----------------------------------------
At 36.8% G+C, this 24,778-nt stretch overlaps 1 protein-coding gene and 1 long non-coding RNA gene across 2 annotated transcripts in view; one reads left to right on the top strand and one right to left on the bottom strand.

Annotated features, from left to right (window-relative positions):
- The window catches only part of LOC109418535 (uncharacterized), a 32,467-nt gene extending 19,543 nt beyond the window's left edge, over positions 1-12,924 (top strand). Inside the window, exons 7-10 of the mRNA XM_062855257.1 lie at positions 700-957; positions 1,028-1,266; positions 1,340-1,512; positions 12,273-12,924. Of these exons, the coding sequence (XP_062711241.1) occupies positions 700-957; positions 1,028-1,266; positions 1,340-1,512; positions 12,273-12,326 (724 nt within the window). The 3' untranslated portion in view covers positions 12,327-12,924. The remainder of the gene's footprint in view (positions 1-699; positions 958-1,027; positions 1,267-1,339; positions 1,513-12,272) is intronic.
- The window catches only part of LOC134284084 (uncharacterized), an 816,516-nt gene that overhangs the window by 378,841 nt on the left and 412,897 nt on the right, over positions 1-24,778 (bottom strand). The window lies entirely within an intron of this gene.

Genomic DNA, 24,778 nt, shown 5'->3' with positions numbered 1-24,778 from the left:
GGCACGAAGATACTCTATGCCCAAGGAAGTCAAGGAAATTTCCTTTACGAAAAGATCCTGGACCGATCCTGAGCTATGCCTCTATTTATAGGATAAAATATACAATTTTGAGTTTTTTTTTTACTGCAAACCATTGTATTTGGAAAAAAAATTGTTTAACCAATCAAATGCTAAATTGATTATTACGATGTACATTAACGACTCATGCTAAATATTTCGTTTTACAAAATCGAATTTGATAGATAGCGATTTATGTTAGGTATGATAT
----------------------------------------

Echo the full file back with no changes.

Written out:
At 36.8% G+C, this 24,778-nt stretch overlaps 1 protein-coding gene and 1 long non-coding RNA gene across 2 annotated transcripts in view; one reads left to right on the top strand and one right to left on the bottom strand.

Annotated features, from left to right (window-relative positions):
- The window catches only part of LOC109418535 (uncharacterized), a 32,467-nt gene extending 19,543 nt beyond the window's left edge, over positions 1-12,924 (top strand). Inside the window, exons 7-10 of the mRNA XM_062855257.1 lie at positions 700-957; positions 1,028-1,266; positions 1,340-1,512; positions 12,273-12,924. Of these exons, the coding sequence (XP_062711241.1) occupies positions 700-957; positions 1,028-1,266; positions 1,340-1,512; positions 12,273-12,326 (724 nt within the window). The 3' untranslated portion in view covers positions 12,327-12,924. The remainder of the gene's footprint in view (positions 1-699; positions 958-1,027; positions 1,267-1,339; positions 1,513-12,272) is intronic.
- The window catches only part of LOC134284084 (uncharacterized), an 816,516-nt gene that overhangs the window by 378,841 nt on the left and 412,897 nt on the right, over positions 1-24,778 (bottom strand). The window lies entirely within an intron of this gene.

Genomic DNA, 24,778 nt, shown 5'->3' with positions numbered 1-24,778 from the left:
GGCACGAAGATACTCTATGCCCAAGGAAGTCAAGGAAATTTCCTTTACGAAAAGATCCTGGACCGATCCTGAGCTATGCCTCTATTTATAGGATAAAATATACAATTTTGAGTTTTTTTTTTACTGCAAACCATTGTATTTGGAAAAAAAATTGTTTAACCAATCAAATGCTAAATTGATTATTACGATGTACATTAACGACTCATGCTAAATATTTCGTTTTACAAAATCGAATTTGATAGATAGCGATTTATGTTAGGTATGATAT